“Neither is time travel.”

The story continues HERE at Esquire’s site where you can read the entire tale in full. It turns out that Franco is planning the release of his first collection of short stories this October. The collection will be titled Palo Alto and will be published by Scribner (you can preorder the book HERE). It would seem that James Franco has many talents … but do you think writing is one of them? Read the story (or just this excerpt) and let me know what you think. Does Franco have a future in publishing?


  • Actually, I kind of liked it so far. I can picture James Franco saying those things and thinking about Joe’s fat bell and calling him a fatass in his head haha. I can’t wait to get time to read the rest.

  • All right, so I actually just said screw it and read the whole thing. It sort of reminded me of Nick McDonell’s “Twelve.” Not exactly the story itself, but the way he was writing and phrasing things. I guess that’s to be expected, James Franco and Nick McDonell are around the same age. I liked it, it really got into Michael’s head and let you know what he was thinking. I also liked the little question games he played through out it. That’s something I do a lot with my friends. Though, I don’t think I’m unstable.

  • krissy

    I think this is really well written. Very descriptive, I could totally see his visuals in my head. He really sets a mood.

  • Robin

    Eh, I think it’s ok. Pretty decent even. I do not think we have the next Hemenway. Is it significantly worse than other stuff that’s being published? No. Do I think it helped that he was famous to find a publisher? Yes.

    At least, as far as celebrity writers go, this is a hellova lot better than that crap Ryan Reynolds was writing for the Huffington Post.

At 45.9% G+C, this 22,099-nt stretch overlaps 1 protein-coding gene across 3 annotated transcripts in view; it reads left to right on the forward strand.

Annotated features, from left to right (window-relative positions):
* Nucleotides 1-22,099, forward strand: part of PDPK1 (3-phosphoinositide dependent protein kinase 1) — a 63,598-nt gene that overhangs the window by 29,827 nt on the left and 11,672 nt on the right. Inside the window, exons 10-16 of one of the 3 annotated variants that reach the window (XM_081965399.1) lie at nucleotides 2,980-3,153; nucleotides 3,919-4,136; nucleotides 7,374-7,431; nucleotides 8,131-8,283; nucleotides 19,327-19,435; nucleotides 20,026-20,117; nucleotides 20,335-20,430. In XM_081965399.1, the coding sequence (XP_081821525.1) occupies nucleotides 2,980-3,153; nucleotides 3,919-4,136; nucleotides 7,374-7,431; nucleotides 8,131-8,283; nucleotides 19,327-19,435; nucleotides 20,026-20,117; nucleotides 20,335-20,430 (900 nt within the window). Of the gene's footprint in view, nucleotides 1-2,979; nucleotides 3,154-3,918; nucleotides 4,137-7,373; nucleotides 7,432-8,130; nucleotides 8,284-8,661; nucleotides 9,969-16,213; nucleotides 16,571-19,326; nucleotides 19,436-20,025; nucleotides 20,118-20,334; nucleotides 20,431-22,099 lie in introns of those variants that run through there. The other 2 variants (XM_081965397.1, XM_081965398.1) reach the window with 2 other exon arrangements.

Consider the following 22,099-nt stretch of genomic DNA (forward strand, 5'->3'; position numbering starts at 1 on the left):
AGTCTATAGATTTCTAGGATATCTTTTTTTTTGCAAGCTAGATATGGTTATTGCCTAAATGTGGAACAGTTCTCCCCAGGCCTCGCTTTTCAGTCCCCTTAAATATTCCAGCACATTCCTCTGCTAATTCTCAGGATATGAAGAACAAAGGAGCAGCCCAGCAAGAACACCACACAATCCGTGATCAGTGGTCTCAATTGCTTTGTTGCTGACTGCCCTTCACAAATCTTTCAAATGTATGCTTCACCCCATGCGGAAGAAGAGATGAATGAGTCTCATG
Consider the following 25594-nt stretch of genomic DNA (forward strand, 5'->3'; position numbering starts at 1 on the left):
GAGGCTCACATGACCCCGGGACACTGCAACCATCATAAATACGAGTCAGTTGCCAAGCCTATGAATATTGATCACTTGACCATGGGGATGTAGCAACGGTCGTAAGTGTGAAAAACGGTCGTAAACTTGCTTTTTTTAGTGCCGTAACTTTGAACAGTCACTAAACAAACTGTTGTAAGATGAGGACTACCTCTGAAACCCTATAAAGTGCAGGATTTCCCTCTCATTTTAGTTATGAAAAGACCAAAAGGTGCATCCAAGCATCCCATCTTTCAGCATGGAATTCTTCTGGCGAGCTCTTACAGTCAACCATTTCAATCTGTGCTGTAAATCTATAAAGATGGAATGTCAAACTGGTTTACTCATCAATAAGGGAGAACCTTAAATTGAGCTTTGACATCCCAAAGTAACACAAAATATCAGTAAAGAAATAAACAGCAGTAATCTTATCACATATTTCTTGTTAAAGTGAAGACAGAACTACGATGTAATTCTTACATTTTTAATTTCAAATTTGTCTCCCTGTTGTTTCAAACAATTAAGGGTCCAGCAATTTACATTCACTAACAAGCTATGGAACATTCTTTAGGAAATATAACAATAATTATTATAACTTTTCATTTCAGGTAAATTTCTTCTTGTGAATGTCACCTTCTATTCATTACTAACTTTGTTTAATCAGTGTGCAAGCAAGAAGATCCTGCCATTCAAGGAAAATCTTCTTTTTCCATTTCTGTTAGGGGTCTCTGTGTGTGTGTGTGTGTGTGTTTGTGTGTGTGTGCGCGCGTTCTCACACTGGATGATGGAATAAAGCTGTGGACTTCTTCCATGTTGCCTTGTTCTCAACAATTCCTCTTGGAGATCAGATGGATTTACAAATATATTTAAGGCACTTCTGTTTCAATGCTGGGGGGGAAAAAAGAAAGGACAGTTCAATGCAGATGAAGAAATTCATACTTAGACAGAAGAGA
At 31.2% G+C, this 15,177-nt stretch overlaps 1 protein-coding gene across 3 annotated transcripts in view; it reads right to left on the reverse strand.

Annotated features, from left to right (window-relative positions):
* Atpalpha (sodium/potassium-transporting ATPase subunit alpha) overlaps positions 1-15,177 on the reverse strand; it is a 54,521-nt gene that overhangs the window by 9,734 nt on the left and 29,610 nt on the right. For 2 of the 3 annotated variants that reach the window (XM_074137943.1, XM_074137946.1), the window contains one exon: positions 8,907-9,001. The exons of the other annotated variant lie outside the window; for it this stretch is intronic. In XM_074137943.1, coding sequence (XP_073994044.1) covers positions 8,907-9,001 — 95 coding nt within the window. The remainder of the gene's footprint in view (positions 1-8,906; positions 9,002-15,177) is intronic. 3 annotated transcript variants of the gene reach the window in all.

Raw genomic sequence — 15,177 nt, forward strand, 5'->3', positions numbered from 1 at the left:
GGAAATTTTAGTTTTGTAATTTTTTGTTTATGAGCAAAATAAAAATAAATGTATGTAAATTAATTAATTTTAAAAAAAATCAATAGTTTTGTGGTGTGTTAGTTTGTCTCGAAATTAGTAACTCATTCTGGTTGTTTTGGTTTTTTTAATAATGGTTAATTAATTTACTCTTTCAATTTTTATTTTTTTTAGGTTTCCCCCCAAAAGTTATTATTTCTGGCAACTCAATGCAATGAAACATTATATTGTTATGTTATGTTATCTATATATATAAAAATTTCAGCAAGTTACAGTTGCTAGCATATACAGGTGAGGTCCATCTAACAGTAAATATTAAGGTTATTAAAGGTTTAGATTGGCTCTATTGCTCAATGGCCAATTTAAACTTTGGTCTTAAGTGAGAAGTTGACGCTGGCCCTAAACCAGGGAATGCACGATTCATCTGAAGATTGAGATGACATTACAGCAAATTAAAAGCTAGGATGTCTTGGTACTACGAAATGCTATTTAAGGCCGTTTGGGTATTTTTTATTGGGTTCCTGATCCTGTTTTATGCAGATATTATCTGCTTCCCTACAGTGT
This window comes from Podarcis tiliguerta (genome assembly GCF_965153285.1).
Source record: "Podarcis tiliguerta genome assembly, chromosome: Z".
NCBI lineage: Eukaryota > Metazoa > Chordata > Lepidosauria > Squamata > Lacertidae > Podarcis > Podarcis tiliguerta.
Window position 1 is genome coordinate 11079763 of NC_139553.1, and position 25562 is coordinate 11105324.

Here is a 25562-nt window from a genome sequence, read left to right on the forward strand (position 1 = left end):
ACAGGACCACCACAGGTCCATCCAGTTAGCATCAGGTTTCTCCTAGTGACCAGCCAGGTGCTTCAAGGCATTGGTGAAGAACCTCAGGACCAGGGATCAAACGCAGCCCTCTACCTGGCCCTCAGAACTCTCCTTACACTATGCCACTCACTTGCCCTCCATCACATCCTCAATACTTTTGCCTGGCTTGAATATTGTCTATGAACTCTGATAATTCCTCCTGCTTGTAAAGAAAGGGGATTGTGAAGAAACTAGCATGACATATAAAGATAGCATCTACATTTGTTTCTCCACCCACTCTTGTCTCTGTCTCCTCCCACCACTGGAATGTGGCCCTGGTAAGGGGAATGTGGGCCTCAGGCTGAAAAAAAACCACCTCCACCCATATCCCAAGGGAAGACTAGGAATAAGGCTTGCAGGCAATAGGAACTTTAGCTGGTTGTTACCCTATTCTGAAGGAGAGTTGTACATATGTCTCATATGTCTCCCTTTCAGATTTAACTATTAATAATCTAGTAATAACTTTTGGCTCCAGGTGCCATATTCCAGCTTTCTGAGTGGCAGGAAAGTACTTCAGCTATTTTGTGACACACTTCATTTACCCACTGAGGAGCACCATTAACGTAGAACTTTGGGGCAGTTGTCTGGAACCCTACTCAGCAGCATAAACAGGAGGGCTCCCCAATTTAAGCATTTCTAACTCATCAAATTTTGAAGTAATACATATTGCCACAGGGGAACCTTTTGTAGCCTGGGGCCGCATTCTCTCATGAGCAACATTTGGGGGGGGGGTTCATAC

• Shawn

    loved it…haunting

  • thisgirl

    Actually, I don’t know that being famous has all that much to do with it. He is currently attending (very short residency requirements) one of the most prestigious writing programs in the country and you don’t just get in there because you’re “somebody”. I think his writing shows promise and I’m interested in seeing more.

  • Tiffany Jones

    Not bad, I actually read the it top to bottom and am quite impressed because I didn’t think I would like it.

  • krissy

    ..and goodness he looks hot in that photo!

  • virtualdespot

    LOL @ “I do not think we have the next Hemenway”. Yogi Berra could not have said it better.

  • Stephanie

    Kiddo’s enamoured of Holden Caulfield.

  • jay

    it was okay… i think he tried too hard though.
    he uses “and” too much.
    “gaping gap.” and “shadow colour”? he’s gorgeous though.

  • Just…really not good. “ketchup randomness”? For the sake of the literature industry, I pray he was writing in some some sort of character. And there were just too many gratuitous commas. :(

  • tess

    I think that the flaws that others have pointed out, while still very valid opinions, are what makes his writing unique. Many can write in the style that is most common with modern writing, but it’s much less common to find less embellished styles such as Franco’s. I find it raw and descriptive. Everyone’s opinion will differ but mine is that it’s a refreshing style and an enjoyable read :)